UFC and Bellator went head-to-head on a night that also included two national boxing events Saturday, and the clear television winner was ESPN boxing.
ESPN’s broadcast of Vasyl Lomachenko’s title win in his third different weight class over Jorge Linares did 1,024,000 viewers for the entire show on average and 1,439,000 viewers for the main event, which went ten rounds, a key on a night with a lot of short televised bouts. The main event was the most-watched fight, whether boxing or MMA, on basic cable television so far this year.
Both UFC and Bellator would be able to argue winning the MMA bragging rights on a night where it was clear the audience was split, rather than expanded past the usual levels that two big shows against each other would traditionally do.
Bellator’s show headlined by Ryan Bader’s 15 second knockout win over Muhammed “King Mo” Lawal did 453,000 viewers on Paramount and another 152,000 on CMT, meaning a total of 605,000, which would edge UFC out for most viewers, but there is an obvious advantage of being on two different stations.
It was also Bellator presenting a major show, while UFC was just airing prelims before a major show. Most likely both broadcasts hurt the other when it came to viewership.
It was the third-lowest total in history for UFC PPV prelims that had full national coverage, beating out only the 436,000 prior to UFC 177 (which featured T.J. Dillashaw vs. last minute replacement Joe Soto the PPV main event) on Aug. 30, 2014, and 418,000 prior to UFC 215 (which had a Nunes vs. Valentina Shevchenko main event).
From a UFC standpoint, the number may have been hurt somewhat by it airing on FX instead of the more familiar FS 1. It was definitely hurt by the show having four first-round finishes. While that makes for a more exciting show than usual, having less actual fight typically results in a lower rating.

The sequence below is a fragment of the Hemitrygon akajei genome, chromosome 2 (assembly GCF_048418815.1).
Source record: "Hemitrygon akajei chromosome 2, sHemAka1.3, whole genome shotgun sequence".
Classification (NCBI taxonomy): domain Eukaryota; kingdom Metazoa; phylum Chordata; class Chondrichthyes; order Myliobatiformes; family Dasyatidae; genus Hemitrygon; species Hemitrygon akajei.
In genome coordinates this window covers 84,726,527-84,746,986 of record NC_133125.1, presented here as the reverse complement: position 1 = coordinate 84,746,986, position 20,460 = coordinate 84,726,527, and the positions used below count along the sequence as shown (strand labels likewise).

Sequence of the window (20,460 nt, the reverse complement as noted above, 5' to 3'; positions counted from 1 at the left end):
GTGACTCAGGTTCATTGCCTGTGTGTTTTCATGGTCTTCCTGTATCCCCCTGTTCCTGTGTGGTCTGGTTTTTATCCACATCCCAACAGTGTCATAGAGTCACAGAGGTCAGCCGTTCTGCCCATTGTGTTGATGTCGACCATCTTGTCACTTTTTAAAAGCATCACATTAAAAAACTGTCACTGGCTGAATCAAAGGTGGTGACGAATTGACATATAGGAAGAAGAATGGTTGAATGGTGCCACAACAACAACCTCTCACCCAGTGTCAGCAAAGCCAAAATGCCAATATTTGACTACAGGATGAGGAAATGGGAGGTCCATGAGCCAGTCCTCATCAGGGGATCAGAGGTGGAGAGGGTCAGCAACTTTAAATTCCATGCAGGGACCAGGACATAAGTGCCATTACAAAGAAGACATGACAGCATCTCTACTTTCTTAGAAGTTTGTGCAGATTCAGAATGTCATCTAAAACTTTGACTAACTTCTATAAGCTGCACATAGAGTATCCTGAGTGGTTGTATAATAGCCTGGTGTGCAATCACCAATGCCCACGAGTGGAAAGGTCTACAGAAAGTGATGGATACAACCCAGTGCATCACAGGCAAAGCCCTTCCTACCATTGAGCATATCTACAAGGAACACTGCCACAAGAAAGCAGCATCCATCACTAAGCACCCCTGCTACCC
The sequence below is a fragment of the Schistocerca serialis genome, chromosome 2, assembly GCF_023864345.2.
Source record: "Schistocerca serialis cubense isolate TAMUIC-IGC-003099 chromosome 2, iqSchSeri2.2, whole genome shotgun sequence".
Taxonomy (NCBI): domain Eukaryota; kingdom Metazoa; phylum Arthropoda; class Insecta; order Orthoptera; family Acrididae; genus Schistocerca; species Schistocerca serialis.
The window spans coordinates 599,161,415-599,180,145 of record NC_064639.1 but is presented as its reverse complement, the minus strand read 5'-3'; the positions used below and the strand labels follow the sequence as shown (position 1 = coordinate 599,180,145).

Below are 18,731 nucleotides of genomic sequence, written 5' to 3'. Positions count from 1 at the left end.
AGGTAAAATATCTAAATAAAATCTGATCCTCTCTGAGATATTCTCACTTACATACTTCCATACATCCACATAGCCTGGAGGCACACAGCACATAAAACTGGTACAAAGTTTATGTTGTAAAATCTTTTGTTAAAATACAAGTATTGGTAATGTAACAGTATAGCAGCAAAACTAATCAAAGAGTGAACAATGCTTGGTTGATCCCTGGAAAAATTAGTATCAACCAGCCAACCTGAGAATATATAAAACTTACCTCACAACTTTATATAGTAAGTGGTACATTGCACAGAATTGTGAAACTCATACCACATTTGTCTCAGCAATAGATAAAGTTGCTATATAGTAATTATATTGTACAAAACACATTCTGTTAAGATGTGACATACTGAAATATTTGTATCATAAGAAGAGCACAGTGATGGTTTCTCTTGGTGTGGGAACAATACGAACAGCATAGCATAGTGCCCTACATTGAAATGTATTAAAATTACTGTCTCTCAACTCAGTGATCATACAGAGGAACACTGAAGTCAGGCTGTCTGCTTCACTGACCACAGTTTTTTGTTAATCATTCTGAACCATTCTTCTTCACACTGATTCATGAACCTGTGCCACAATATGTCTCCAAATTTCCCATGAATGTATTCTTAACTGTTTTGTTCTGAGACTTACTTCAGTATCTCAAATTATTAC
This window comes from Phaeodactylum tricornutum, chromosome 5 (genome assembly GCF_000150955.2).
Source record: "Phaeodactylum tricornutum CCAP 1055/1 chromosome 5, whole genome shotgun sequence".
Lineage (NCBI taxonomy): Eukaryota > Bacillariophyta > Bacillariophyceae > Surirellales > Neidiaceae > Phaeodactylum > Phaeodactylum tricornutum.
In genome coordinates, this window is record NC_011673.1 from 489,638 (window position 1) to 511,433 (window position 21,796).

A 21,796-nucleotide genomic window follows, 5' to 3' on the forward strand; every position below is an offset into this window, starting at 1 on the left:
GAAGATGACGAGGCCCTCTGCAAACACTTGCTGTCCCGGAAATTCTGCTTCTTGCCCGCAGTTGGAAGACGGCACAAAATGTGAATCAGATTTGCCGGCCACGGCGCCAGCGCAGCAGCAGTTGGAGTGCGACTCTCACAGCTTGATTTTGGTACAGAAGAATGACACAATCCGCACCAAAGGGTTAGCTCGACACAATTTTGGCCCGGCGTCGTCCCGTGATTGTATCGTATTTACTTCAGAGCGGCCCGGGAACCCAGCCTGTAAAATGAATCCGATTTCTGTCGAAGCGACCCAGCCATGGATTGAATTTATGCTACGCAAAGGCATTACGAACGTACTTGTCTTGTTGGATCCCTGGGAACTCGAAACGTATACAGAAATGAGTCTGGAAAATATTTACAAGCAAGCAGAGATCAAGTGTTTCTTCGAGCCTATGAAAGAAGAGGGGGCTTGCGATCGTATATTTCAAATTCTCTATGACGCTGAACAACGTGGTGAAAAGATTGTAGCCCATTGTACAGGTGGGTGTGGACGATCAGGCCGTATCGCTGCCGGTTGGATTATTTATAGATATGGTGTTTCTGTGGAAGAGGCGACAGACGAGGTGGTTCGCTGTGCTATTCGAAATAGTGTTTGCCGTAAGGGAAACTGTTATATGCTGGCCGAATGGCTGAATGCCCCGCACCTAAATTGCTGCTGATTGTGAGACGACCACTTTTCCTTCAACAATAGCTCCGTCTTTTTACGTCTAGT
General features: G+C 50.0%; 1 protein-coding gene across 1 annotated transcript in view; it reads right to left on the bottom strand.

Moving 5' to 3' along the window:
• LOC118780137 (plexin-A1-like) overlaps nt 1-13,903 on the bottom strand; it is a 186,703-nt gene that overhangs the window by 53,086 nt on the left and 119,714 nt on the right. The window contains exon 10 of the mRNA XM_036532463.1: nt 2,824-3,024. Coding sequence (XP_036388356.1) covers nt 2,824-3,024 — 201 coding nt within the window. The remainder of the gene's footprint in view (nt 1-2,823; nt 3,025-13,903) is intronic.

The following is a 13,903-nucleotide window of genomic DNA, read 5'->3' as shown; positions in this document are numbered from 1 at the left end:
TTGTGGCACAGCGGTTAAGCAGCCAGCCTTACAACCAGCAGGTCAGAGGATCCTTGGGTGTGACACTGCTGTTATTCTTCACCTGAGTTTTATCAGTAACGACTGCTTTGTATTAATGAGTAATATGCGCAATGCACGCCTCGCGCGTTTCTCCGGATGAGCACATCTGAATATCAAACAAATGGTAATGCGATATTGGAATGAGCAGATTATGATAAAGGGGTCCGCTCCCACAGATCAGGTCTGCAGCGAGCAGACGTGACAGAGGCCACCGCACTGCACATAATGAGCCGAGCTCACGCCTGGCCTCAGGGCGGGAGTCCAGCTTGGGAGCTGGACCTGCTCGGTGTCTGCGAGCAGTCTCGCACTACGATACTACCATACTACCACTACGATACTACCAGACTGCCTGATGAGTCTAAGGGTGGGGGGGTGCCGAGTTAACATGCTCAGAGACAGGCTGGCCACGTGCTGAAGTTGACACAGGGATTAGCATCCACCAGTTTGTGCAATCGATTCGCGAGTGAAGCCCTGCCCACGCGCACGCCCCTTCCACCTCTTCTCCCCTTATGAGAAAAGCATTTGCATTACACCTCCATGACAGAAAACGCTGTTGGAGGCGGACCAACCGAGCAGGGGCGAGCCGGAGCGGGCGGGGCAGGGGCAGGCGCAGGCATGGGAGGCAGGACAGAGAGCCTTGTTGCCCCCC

Bellator was also likely hurt from a ratings standpoint with the quick win by Bader in the main event, as well as another fast finish by Aaron Pico.
A weak prelim number usually translates to a weak PPV number.
Even though UFC 224 was the second-most searched for term on the internet on Saturday, with more than 200,000 searches, trailing only Mother’s Day, that is a weak pay-per-view number and would indicate less than 150,000 buys, and perhaps substantially less.
Lomachenko was No. 6 when it came to Google searches. Mackenzie Dern also made the search list while nothing from Bellator cracked the list.
The fourth combat sports event on television on Saturday, the Jaime Munguia fourth round knockout win over Sadam Ali on HBO, averaged 610,000 viewers, with the main event doing 711,000 viewers. The show started at 10 p.m. ET, so it would have gone head-to-head with Bellator’s televised event, but it would have started after the UFC prelims ended, going head to head with the PPV portion.
Lomachenko vs. Linares on ESPN started at 8 p.m. ET and ended at 10:12 p.m., meaning it was head-to-head with the UFC prelims and the first part of the Bellator show, but there was little overlap of the two boxing shows.